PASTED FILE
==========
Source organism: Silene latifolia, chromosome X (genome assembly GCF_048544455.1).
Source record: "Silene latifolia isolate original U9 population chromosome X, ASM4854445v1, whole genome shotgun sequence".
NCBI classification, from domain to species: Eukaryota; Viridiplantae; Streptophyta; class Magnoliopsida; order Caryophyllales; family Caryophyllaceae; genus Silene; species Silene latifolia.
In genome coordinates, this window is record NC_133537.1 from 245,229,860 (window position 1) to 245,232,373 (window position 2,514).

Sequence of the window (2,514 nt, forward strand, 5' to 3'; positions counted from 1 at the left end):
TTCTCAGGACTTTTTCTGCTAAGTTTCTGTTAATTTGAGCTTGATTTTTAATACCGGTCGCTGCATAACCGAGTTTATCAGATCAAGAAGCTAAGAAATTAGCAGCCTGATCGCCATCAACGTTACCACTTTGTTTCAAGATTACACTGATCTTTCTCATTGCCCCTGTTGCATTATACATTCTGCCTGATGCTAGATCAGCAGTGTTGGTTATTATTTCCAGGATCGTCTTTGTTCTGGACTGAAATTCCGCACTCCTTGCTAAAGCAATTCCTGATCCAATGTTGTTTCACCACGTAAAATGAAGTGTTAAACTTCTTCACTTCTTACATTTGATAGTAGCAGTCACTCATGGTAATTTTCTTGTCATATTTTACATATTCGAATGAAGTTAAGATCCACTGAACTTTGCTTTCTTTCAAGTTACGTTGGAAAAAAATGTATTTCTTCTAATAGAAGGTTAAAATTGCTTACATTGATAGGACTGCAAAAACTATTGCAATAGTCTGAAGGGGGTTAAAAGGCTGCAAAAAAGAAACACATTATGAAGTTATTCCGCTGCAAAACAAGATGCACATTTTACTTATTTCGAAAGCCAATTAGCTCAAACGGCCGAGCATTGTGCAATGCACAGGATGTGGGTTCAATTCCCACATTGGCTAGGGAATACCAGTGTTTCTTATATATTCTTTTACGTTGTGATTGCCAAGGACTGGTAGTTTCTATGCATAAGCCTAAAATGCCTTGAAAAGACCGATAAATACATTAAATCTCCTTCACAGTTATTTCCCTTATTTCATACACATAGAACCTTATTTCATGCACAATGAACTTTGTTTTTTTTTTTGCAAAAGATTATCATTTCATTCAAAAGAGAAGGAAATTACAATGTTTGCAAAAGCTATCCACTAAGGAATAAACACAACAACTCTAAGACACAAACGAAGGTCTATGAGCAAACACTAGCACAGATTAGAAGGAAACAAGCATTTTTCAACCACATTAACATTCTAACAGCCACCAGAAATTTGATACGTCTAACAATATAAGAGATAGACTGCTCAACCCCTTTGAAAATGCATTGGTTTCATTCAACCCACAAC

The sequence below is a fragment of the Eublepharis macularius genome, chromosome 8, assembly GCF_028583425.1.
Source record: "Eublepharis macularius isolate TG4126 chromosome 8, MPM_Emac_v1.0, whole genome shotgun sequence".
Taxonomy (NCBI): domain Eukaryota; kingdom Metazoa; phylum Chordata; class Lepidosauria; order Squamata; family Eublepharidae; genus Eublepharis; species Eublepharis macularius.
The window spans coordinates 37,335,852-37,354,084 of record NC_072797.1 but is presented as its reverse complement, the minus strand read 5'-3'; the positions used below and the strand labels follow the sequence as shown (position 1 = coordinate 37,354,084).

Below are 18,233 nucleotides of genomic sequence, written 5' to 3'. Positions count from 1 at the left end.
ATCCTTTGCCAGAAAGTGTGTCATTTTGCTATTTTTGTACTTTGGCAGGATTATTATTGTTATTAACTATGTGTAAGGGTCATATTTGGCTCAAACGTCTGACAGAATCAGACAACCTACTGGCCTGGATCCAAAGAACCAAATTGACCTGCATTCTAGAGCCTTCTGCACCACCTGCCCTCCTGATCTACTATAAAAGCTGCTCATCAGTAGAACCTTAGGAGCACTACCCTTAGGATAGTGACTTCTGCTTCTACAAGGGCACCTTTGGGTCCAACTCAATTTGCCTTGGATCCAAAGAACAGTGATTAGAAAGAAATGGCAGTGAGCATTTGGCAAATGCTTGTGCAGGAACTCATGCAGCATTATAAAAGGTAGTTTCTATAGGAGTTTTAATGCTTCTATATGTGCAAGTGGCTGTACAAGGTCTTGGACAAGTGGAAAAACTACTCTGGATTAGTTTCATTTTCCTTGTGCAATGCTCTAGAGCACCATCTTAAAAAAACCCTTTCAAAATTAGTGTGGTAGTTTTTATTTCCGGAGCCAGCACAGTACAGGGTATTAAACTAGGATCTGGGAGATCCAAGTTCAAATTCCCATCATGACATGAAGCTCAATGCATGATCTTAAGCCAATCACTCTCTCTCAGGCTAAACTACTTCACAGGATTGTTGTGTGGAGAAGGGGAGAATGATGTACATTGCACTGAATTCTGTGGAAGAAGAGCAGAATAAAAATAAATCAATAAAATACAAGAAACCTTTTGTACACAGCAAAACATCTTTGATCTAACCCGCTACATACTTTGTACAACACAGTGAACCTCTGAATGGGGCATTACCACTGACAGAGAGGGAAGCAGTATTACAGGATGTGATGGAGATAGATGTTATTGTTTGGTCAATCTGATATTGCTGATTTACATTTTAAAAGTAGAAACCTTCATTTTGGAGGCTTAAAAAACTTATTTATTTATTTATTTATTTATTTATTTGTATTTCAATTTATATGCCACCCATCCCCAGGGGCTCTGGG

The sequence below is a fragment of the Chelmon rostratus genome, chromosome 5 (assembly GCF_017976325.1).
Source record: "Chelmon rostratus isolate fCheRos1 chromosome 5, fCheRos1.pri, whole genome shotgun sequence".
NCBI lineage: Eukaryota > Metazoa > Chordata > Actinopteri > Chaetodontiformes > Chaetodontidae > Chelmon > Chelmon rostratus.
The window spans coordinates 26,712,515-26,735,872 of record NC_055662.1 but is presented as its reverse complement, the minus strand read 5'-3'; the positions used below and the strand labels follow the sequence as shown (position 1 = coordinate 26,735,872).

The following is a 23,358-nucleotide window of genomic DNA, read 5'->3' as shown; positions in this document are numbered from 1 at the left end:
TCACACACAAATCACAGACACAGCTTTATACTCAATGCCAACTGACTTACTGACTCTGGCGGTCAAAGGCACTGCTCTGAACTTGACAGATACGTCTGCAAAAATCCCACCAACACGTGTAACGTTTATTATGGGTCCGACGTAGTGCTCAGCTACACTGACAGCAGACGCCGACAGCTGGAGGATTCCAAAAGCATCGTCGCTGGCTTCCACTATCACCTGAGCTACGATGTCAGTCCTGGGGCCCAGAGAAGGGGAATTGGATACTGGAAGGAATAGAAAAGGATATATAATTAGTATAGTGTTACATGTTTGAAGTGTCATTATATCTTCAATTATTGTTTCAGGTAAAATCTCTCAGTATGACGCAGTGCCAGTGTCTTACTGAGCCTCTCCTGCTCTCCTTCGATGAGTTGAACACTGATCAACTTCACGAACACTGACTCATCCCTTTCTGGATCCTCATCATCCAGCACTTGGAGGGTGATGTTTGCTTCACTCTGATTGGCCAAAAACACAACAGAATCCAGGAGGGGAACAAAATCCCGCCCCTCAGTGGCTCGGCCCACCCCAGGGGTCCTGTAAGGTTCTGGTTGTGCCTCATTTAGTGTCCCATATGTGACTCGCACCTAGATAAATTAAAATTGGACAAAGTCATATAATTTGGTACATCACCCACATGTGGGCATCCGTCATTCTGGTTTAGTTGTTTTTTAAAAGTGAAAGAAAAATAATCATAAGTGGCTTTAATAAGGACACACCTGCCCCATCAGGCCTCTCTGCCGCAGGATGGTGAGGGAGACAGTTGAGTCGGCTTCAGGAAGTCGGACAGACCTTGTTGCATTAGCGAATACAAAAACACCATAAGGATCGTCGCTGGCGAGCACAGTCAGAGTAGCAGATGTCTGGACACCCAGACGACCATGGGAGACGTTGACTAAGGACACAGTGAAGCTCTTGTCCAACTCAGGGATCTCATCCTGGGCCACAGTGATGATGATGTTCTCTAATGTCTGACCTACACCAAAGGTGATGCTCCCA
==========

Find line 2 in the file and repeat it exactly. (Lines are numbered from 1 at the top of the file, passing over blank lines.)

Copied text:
Source record: "Silene latifolia isolate original U9 population chromosome X, ASM4854445v1, whole genome shotgun sequence".